May 08, 2010 — Please watch how we are making the babies of Afghanistan more militarized and violent than their country already is today
A US backed Afghanistan defense advertising campaign has pictures of cute Afghan babies
The global militarization of Afghan babies
How are you? Fine.
Defense poster with a question next to the picture of an Afghan baby : Suicide bomber or doctor?
Omid ( Hope ) Jan, do you want to be a doctor or suicide bomber?
Do you want to be a soldier or a doctor?
Why do you want to be a doctor?
To serve the people.
The wish to be an Afghan doctor has been militarized
Afghan poster babies can no longer become doctors without violence and guns
Article excerpts from http://adage.com/globalnews/article?article_id=143223
A U.S.-backed push is using insights into traditional Afghan culture to try to encourage a war-ravaged population to help build a more peaceful nation.
“The soldier-marketer behind the effort, Lt. Col. Allen McCormick, is deploying the marketing expertise he gained at Procter & Gamble and other U.S. companies to target Afghan citizens.
The ad campaign has three themes, each backed by radio, TV, print and billboards.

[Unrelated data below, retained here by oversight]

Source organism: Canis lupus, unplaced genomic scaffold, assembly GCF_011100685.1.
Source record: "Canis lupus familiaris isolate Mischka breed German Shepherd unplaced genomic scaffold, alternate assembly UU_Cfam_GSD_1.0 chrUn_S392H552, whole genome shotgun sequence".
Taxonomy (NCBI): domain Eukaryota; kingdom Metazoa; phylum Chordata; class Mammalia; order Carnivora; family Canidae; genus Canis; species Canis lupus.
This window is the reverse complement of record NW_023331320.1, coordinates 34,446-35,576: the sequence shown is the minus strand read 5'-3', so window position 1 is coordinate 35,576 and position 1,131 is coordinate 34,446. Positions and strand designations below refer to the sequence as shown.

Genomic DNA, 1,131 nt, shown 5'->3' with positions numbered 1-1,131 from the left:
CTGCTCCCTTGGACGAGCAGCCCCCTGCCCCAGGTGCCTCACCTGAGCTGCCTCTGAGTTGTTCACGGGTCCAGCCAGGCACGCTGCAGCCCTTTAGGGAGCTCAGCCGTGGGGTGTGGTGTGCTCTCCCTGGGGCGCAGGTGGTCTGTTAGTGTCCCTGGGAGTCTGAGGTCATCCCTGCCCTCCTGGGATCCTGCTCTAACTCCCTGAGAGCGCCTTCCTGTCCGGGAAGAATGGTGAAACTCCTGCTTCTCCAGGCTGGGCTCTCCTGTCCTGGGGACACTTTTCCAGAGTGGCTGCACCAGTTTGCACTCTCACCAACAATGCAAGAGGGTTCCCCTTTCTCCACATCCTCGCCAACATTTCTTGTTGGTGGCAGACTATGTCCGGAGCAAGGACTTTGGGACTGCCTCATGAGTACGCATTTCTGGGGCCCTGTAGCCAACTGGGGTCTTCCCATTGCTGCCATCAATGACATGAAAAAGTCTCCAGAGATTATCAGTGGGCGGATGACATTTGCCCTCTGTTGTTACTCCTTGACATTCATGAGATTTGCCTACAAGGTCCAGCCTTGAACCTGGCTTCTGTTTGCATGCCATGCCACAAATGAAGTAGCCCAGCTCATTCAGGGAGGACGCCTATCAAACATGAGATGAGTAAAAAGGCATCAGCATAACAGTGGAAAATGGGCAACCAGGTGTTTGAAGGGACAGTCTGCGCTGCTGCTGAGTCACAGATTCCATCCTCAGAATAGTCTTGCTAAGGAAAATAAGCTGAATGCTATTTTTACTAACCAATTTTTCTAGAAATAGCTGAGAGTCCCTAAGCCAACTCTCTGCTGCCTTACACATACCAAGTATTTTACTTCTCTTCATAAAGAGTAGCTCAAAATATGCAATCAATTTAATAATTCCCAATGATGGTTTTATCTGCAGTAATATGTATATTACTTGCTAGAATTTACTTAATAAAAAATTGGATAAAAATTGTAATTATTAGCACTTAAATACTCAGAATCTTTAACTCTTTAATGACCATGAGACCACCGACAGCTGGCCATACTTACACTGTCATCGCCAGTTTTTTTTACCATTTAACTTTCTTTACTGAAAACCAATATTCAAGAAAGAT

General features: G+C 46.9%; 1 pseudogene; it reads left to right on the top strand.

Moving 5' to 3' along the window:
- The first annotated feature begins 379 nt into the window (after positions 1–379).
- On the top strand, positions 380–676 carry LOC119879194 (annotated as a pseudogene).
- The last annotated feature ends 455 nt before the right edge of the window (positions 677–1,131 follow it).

The first, called “Guardians,” is intended to improve the image of the Afghan army by forging an almost romantic connection with the country’s long folkloric tradition of warriors who protect their people.
“It creates an emotional and iconic imagery that’s easy to understand, in almost a movie poster format,” said Cyrus Oshidar, the creative lead for the campaign at Lapis. “The warrior concept was researched and found appealing to young Afghan males. In a country ravaged by war, with a certain air of cynicism, they can have a sense of pride and hope.”
Focus groups thought the traditional warrior figure didn’t look strong enough, so the ad was reshot, Mr. McCormick said.
The second theme is governance, illustrated with images of hands holding objects, from bricks to ballots, to help rebuild Afghanistan with the tagline, “The future of Afghanistan is in your hands.”
The third and final part, which involved a widespread casting call for cute babies, is “New Afghan, New Afghanistan.”
Each of six different ads features a baby, with his name, birth date and province, and a welcoming message. The copy makes clear the responsibility to raise children well and the stark choices faced in a war-torn country. One ad, celebrating the birth of Massoud Sanjeer, is headlined: “Suicide Bomber. Or Doctor?”
“It’s a very tribal country, but a common thread is love and passion for children, especially sons,” Mr. McCormick said.”
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